Hiding his revulsion, Cabrera splayed a palm toward the oak box in the manner of a practiced showman and smiled. “Tell me about them.” His tone too soft to carry beyond the sterile space, the simple sentence contained a trace of his mother’s Dominican cadence, a lament for the finger of fate.
“Open the lid and I will.” Stinson’s focus never left the burnished container.
Cabrera continued his task. He unlatched the two halves of the lid and lowered the front panel.
Stinson stared for a long moment and exhaled a great sigh. “My work was unfinished.” A brittle laugh spilled out his mouth. “Others did not aspire to my vision.”
Cabrera wondered how many generations back the madness first bloomed.
“The block-cut figures commemorate the soldiers I released to the river.” Stinson flicked out his tongue and tasted the air like a snake testing for an elusive flavor.
The archives listed the names of eleven servicemen dragged out of the East River, every individual all but decapitated in gratuitous displays of violence. Cabrera scrutinized the medical equipment. Lights blinked. Alarms sounded. Monitors redlined. His directive to ignore distress signals was being honored. He prompted the old man. “Tell me about the porcelain doll heads.”
“Mementos of my ladies.” His tongue caressed the sounds. “I selected them with care, sought to capture an individual likeness.” Stinson focused on the petite smooth white craniums.” Their lovely blue orbs demanded fitting tribute.” Lust twisted his features.
Cabrera swallowed the rush of fluid in his mouth. The files on the women encompassed an entire block of shelves in the records department. Stinson had favored blondes. Horrific photographs documented the bodies of nineteen mutilated females he’d discarded with empty bleeding eye sockets.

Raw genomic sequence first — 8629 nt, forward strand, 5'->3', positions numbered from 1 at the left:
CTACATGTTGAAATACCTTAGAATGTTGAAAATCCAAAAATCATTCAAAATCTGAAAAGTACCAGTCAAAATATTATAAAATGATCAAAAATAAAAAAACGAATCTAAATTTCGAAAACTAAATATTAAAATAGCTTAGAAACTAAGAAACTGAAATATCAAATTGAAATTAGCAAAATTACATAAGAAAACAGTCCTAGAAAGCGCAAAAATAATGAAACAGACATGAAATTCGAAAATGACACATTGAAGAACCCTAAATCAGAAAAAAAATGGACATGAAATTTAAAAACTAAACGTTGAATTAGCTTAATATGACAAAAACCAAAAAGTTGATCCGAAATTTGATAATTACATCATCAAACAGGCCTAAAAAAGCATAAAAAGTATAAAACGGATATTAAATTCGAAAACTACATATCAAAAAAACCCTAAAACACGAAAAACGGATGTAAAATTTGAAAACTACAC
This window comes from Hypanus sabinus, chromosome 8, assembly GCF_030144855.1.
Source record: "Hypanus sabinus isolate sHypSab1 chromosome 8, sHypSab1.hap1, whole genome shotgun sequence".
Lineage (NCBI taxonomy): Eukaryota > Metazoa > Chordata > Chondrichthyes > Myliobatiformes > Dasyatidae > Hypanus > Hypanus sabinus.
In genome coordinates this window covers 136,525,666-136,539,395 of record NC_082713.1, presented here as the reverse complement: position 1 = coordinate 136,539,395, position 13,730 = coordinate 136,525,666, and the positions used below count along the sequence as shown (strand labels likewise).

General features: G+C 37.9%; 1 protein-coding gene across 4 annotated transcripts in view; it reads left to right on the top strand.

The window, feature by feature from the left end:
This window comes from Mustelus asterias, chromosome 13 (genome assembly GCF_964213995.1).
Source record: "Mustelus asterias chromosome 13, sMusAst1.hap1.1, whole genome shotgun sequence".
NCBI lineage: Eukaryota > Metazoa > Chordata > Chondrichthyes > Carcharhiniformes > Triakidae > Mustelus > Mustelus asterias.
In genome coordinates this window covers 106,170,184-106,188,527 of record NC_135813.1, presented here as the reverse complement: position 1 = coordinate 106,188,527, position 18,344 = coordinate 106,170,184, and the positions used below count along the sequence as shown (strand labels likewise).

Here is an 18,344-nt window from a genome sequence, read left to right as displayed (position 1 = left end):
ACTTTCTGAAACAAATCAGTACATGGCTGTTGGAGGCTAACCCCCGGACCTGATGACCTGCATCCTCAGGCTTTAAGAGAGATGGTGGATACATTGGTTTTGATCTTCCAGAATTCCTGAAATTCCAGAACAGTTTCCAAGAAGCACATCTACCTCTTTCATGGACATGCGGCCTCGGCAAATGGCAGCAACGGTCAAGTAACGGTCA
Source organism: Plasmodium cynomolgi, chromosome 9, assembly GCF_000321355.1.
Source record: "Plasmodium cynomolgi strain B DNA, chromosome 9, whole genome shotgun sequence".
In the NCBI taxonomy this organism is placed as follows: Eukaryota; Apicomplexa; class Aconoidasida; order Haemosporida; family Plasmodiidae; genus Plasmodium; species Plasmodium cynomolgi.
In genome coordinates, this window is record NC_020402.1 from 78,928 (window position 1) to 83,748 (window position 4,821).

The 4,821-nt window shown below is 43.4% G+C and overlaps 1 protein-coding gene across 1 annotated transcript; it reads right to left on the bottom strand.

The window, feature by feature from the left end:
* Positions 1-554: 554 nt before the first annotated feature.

“I want to know about Sarah.” Cabrera said.
Stinson heard the emotion in his intonation, and mimicking a hound that caught bloodscent, he swiveled his gaze. “My gilded swan,” his grin displayed perfect teeth, “my masterpiece.” The drawled words clutched Cabrera. “The crystal beads on the bodice of her wedding gown glittered in the morning sunlight. She lay so graceful on the steps of St. Michel’s Church.”
“You broke her neck and took her eyes.” Cabrera saw the pleasure ripple across Stinson and perceived it was time. He reached down, gathered up a handful of power cords and yanked. The bank of noisy machinery fell silent. “Admission records chronicle your involuntary commitment the same day.”
Stinson rolled his eyes and shrugged. “My parents never approved my vocation, especially Sarah.” his glance sought the trophies. “The Lambert family being friends and all, made it awkward, you see.” Wheezing out a contemptuous laugh, his lips turned blue as he labored to inhale. “What does anyone care after so long?”
“This was my gift to you.” Cabrera sought forgiveness with a silent prayer.
Confusion etched Stinson’s waxen features.
“My father was Sarah Lambert’s fiancé.” Cabrera leaned down to fill Stinson’s field of vision. “I exist only because you killed her.”
Comprehension flooded Stinson’s face, followed by a flicker of fear just before his heart seized.
Cabrera held the dying man’s gaze. “Today we complete the cycle of sacrifice and retribution.”